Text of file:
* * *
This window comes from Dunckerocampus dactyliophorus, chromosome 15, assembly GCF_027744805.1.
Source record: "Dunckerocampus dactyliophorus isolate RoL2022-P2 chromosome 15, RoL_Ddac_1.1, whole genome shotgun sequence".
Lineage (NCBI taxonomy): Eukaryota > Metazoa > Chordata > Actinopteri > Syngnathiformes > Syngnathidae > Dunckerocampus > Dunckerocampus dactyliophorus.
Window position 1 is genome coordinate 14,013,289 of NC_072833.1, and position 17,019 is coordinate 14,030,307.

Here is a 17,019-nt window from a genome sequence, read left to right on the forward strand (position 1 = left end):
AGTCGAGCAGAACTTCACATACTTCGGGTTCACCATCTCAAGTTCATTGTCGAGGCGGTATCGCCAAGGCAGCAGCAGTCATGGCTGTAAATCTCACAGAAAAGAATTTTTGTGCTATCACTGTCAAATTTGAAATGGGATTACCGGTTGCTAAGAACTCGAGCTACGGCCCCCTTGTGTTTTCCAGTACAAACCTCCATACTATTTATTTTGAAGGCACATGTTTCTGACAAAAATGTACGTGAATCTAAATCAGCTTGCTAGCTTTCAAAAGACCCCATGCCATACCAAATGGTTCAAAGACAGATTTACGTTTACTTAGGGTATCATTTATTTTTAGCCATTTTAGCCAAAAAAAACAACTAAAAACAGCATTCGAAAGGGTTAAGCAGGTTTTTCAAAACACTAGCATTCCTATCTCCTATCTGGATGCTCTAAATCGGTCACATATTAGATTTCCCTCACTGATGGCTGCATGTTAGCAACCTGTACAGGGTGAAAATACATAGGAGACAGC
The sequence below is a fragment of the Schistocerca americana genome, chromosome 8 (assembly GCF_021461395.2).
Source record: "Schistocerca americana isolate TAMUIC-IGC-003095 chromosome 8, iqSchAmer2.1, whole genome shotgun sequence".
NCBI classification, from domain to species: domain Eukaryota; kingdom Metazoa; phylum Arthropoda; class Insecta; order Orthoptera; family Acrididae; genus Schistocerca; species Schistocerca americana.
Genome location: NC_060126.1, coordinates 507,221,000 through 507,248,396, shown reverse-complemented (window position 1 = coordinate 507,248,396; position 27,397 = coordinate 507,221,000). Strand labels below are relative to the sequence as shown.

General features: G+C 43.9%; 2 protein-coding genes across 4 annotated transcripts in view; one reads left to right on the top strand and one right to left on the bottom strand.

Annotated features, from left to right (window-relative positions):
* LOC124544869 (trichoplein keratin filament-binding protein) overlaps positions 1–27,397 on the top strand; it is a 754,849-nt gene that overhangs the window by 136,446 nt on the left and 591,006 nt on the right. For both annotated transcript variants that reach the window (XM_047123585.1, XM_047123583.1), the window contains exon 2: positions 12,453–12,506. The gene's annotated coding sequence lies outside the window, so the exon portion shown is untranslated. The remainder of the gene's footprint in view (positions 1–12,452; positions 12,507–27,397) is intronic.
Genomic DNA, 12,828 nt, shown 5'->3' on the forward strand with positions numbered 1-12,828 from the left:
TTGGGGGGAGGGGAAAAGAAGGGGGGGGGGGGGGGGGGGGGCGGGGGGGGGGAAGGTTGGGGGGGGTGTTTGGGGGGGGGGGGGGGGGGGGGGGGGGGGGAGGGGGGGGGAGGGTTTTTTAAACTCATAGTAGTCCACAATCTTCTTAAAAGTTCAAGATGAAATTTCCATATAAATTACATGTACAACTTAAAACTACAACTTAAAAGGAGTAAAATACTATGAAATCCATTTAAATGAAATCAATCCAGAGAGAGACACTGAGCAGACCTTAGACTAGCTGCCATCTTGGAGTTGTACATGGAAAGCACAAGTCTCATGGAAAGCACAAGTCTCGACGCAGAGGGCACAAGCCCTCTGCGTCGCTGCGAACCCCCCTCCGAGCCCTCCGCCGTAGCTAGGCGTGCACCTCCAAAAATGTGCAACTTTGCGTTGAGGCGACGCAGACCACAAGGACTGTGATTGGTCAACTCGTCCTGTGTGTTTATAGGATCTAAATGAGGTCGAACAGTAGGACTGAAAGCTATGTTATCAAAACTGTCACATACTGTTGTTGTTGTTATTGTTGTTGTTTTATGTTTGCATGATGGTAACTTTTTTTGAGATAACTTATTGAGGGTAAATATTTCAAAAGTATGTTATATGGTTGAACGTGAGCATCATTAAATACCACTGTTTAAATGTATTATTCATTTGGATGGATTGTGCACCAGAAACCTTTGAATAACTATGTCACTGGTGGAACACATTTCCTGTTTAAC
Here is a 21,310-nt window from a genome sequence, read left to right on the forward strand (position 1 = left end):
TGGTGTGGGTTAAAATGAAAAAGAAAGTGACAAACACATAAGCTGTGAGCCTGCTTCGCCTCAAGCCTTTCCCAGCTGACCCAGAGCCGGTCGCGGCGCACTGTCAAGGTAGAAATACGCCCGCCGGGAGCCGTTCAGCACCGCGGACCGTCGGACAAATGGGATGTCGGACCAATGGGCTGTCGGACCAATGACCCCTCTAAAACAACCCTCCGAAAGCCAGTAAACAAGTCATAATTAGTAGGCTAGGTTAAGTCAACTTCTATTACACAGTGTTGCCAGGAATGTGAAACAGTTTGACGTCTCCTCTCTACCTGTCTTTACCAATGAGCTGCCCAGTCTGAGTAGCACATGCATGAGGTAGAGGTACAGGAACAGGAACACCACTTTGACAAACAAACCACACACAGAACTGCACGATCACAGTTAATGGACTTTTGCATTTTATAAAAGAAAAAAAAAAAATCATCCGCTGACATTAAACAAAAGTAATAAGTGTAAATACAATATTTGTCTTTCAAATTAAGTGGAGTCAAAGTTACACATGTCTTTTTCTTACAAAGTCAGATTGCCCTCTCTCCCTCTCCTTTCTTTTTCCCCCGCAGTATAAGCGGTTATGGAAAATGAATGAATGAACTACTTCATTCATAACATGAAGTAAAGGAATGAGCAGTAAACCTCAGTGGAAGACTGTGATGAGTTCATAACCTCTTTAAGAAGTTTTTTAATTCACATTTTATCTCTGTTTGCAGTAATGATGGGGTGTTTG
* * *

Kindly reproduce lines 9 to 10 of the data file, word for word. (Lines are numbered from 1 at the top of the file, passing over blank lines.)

NCBI classification, from domain to species: domain Eukaryota; kingdom Metazoa; phylum Arthropoda; class Insecta; order Orthoptera; family Acrididae; genus Schistocerca; species Schistocerca americana.
Genome location: NC_060126.1, coordinates 507,221,000 through 507,248,396, shown reverse-complemented (window position 1 = coordinate 507,248,396; position 27,397 = coordinate 507,221,000). Strand labels below are relative to the sequence as shown.